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Given a list of sequence of negative and positive numbers, how can I partition them into sequences of negative and positive numbers using foldr?

For example [1,2,3,-1,-2,-3,1,2,3] i will get [[1,2,3],[-1,-2,-3],[1,2,3]]

A few doubts

How do I know that the previous partition that I have already compared if of the same sign as the one I am comparing current?

How do I add the element to the list? I tried something like [x]:y but what I get was each element as a list and concatenated together, which is not the result.

What I have currently is this

foldr (\ x y -> if  x >= 0  then [x]:y else y ) [[]] 

which is wrong

Many thanks for the help in advance.

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6 Answers 6

Use the best tool for the job. In this case, the best tool for the job is groupBy.

groupBy passes two members of the list to your function, so you can easily check whether they have the same sign or not.

(You can write it in terms of foldr if you really want to --- you can write groupBy in terms of foldr, although the standard implementation doesn't --- it just makes things more complicated for you than they need to be.)

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You could get want you want using e.g. groupBy from Data.List.

import Data.List (groupBy)
let result = groupBy (\ x y -> x*y>0) [1,2,3,-1,-2,-3,1,2,3]

If you do not want to treat 0 separately use e.g. Daniel Fischer's sameSign function instead for the check.

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You want to compare the sign of each number in the list with the sign of its successor. And if the signs are the same, you want to put x in the same list as its successor, otherwise start a new inner list.


combine x [[]] = [[x]]
combine x wss@(yys@(y:_):zss)
  | sameSign x y = (x:yys) : zss
  | otherwise    = [x] : wss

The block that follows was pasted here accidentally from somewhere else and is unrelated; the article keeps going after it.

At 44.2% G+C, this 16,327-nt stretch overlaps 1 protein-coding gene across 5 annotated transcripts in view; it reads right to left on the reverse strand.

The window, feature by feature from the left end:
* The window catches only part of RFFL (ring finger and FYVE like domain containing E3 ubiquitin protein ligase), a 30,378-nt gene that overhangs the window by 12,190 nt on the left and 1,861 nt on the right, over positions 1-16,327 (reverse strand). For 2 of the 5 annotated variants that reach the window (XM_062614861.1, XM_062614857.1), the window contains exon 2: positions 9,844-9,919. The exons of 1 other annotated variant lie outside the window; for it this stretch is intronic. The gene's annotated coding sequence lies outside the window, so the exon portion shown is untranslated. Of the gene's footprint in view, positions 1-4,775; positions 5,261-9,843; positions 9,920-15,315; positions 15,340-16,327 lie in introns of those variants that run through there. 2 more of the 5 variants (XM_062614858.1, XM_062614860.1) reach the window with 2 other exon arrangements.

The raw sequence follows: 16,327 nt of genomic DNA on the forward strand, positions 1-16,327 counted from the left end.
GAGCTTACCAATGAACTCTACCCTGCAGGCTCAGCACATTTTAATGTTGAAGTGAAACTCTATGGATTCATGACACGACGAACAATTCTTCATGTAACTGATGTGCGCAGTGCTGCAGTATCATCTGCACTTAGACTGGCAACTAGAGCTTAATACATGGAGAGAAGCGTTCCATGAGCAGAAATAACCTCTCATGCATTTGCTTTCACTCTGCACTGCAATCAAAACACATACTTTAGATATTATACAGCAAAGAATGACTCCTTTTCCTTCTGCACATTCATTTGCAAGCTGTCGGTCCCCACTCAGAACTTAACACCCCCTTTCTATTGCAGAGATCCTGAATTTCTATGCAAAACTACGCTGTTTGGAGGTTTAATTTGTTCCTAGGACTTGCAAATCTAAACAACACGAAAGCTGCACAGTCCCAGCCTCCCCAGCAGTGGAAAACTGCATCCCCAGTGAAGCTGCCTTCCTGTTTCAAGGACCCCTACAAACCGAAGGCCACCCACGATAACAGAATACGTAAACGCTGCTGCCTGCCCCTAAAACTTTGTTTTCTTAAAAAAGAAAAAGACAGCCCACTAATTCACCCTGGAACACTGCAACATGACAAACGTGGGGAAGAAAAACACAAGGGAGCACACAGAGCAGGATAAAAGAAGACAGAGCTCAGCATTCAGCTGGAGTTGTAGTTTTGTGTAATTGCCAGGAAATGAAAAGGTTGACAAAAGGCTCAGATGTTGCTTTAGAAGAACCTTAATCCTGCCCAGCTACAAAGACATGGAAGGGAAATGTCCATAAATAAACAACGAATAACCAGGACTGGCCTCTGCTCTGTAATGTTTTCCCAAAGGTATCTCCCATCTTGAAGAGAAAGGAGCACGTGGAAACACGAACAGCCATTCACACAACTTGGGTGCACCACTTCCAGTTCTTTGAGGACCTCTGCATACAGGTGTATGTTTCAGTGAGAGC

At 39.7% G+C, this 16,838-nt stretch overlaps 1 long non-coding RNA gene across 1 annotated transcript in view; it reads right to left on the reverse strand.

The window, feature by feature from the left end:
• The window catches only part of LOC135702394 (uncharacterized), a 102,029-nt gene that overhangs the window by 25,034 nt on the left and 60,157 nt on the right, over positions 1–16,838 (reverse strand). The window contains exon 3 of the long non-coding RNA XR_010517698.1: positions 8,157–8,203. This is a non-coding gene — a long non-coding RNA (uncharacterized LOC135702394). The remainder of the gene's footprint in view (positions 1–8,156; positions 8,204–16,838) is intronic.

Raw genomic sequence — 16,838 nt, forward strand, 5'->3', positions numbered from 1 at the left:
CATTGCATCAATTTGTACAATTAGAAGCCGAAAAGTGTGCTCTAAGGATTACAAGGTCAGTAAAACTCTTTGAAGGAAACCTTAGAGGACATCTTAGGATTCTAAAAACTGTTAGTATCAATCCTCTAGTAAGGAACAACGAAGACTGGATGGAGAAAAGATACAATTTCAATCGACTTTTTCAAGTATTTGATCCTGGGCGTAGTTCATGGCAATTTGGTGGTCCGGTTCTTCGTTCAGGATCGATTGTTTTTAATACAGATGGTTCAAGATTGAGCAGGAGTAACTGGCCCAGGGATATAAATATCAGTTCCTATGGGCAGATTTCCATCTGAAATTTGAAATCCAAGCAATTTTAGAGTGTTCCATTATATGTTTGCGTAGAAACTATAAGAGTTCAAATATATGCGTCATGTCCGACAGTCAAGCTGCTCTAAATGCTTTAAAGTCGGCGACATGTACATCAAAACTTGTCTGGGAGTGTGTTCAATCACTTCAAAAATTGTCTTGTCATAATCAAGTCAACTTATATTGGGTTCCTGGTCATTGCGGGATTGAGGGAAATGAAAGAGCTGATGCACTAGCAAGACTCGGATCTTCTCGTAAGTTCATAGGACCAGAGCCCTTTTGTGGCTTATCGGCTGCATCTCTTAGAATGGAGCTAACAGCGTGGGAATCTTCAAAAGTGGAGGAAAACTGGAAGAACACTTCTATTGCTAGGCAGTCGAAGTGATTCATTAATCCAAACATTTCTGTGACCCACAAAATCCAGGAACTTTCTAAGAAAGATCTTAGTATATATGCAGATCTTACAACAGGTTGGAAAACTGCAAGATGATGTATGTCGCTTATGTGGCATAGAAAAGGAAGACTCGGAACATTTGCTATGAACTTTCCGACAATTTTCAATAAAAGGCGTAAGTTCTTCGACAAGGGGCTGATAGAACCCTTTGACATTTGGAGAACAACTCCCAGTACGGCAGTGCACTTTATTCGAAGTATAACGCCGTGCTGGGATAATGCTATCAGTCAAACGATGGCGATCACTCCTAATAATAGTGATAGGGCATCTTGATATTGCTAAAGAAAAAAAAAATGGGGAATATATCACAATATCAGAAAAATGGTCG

would do what you want (given an implementation of sameSign). But that wouldn't be very efficient (and not work on infinite lists at all), since to know which equation to use, the part after x needs to be constructed and that means the end of the input list must be reached first, then one must step back through the list.

The solution is laziness, you must start constructing the result before inspecting the second argument

combine x wss = (x:ssx) : rest
    (ssx:rest) = case wss of
                   [[]] -> [] : []
                   (yys@(y:ys) : zss)
                       | sameSign x y -> yys : zss
                       | otherwise    -> [] : wss


foldr combine [[]] input

is what you want, with, for example,

sameSign x y
    | x < 0     = y < 0
    | otherwise = y >= 0

(of course, using groupBy is shorter and easier, but that doesn't use foldr :)

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I will just provide the possible answer using foldr. I am not saying that you should use this as it is neither very efficient (I am using a*b >=0 to show that a and b are of same sign), nor works on infinite lists.

combine = foldr f []
        f a [] = [[a]]
        f a rest@((x:xs):ys) | x*a >= 0 = (a:x:xs):ys
                             | otherwise = [a]:rest
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I second the usage of groupBy instead. However I'd like to raise the point that 0 is not considered a positive number in mathematics. And as no other answers have so far mentioned, anything that is of the Num typeclass must implement signum, which will return the sign of the number given to it.

import Data.List     (groupBy)
import Data.Function (on) -- Can evade a lambda

signGroup :: (Num a) => [a] -> [[a]]
signGroup = groupBy ((==) `on` signum)

Example usage:

> signGroup [1,2,3,0,0,-1,-2,1,2,0,3,4,-1]
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You need a slightly more complex accumulator here:

data Sign = Neg | Zero | Pos

signGroup :: [Integer] -> [[Integer]]
signGroup xs = case
  (\x (sign, ps, ns, ys) ->
    -- x    - current element
    -- sign - sign of the prev. group
    -- ps   - positive numbers in the current group
    -- ns   - negative numbers in the current group
    -- ys   - final list
    if x >= 0
    then case sign of
      Neg  -> (Pos, x : ps, [], ns : ys)
      Zero -> (Pos, x : ps, [], ys)
      Pos  -> (Pos, x : ps, [], ys)
    else case sign of
      Neg  -> (Neg, [], x : ns, ys)
      Zero -> (Neg, [], x : ns, ys)
      Pos  -> (Neg, [], x : ns, ps : ys))
  (Zero, [], [], [])
    (_, [], [], ys) -> ys
    (_, [], ns, ys) -> ns : ys
    (_, ps, [], ys) -> ps : ys
    (_, ps, ns, ys) -> ps : ns : ys -- <- unreachable

-- signGroup [1,2,3,-1,-2,-3,1,2,3]
-- => [[1,2,3],[-1,-2,-3],[1,2,3]]
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+1 for the Rube Goldberg approach :) –  Landei Oct 13 '12 at 13:52
@Landei, yep, it's overcomplicated ;) Daniel Fischer's answer up here has a better folder function. –  JJJ Oct 14 '12 at 14:42

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